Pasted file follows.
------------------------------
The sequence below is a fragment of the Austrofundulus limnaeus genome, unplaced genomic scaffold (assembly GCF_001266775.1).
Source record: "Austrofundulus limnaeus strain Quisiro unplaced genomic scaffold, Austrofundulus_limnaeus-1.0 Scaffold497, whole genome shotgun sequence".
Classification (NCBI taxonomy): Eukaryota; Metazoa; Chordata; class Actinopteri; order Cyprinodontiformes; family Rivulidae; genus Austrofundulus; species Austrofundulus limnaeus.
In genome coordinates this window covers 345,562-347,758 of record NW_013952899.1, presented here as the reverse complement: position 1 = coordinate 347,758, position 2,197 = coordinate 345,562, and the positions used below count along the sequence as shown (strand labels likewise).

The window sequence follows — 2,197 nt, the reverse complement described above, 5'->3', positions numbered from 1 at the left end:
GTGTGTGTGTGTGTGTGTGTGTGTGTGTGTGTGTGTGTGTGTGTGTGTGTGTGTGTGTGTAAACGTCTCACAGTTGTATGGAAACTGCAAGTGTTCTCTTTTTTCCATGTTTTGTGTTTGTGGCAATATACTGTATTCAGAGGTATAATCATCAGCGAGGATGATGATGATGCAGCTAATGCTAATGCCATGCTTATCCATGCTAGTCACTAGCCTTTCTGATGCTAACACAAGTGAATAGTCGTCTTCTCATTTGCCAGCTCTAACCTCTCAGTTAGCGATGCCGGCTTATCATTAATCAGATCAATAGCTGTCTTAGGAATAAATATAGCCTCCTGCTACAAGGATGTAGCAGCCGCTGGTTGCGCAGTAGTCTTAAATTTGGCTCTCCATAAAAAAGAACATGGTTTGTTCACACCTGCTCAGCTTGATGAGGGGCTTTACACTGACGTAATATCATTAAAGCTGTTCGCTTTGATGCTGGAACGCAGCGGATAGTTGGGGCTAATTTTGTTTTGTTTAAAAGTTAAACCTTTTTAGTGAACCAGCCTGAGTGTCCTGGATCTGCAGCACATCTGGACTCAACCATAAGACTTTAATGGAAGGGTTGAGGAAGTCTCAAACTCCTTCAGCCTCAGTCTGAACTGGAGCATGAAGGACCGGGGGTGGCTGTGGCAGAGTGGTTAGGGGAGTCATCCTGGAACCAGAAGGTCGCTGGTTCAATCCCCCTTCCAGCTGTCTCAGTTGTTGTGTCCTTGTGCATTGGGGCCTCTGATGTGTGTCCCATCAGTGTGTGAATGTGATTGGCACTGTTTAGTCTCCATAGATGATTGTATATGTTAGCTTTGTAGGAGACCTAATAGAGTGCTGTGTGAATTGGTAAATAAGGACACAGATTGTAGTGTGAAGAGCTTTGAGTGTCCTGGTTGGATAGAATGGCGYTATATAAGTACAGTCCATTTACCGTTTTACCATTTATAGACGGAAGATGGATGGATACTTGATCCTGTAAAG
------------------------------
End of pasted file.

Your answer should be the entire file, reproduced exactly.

The sequence below is a fragment of the Austrofundulus limnaeus genome, unplaced genomic scaffold (assembly GCF_001266775.1).
Source record: "Austrofundulus limnaeus strain Quisiro unplaced genomic scaffold, Austrofundulus_limnaeus-1.0 Scaffold497, whole genome shotgun sequence".
Classification (NCBI taxonomy): Eukaryota; Metazoa; Chordata; class Actinopteri; order Cyprinodontiformes; family Rivulidae; genus Austrofundulus; species Austrofundulus limnaeus.
In genome coordinates this window covers 345,562-347,758 of record NW_013952899.1, presented here as the reverse complement: position 1 = coordinate 347,758, position 2,197 = coordinate 345,562, and the positions used below count along the sequence as shown (strand labels likewise).

The window sequence follows — 2,197 nt, the reverse complement described above, 5'->3', positions numbered from 1 at the left end:
GTGTGTGTGTGTGTGTGTGTGTGTGTGTGTGTGTGTGTGTGTGTGTGTGTGTGTGTGTGTAAACGTCTCACAGTTGTATGGAAACTGCAAGTGTTCTCTTTTTTCCATGTTTTGTGTTTGTGGCAATATACTGTATTCAGAGGTATAATCATCAGCGAGGATGATGATGATGCAGCTAATGCTAATGCCATGCTTATCCATGCTAGTCACTAGCCTTTCTGATGCTAACACAAGTGAATAGTCGTCTTCTCATTTGCCAGCTCTAACCTCTCAGTTAGCGATGCCGGCTTATCATTAATCAGATCAATAGCTGTCTTAGGAATAAATATAGCCTCCTGCTACAAGGATGTAGCAGCCGCTGGTTGCGCAGTAGTCTTAAATTTGGCTCTCCATAAAAAAGAACATGGTTTGTTCACACCTGCTCAGCTTGATGAGGGGCTTTACACTGACGTAATATCATTAAAGCTGTTCGCTTTGATGCTGGAACGCAGCGGATAGTTGGGGCTAATTTTGTTTTGTTTAAAAGTTAAACCTTTTTAGTGAACCAGCCTGAGTGTCCTGGATCTGCAGCACATCTGGACTCAACCATAAGACTTTAATGGAAGGGTTGAGGAAGTCTCAAACTCCTTCAGCCTCAGTCTGAACTGGAGCATGAAGGACCGGGGGTGGCTGTGGCAGAGTGGTTAGGGGAGTCATCCTGGAACCAGAAGGTCGCTGGTTCAATCCCCCTTCCAGCTGTCTCAGTTGTTGTGTCCTTGTGCATTGGGGCCTCTGATGTGTGTCCCATCAGTGTGTGAATGTGATTGGCACTGTTTAGTCTCCATAGATGATTGTATATGTTAGCTTTGTAGGAGACCTAATAGAGTGCTGTGTGAATTGGTAAATAAGGACACAGATTGTAGTGTGAAGAGCTTTGAGTGTCCTGGTTGGATAGAATGGCGYTATATAAGTACAGTCCATTTACCGTTTTACCATTTATAGACGGAAGATGGATGGATACTTGATCCTGTAAAG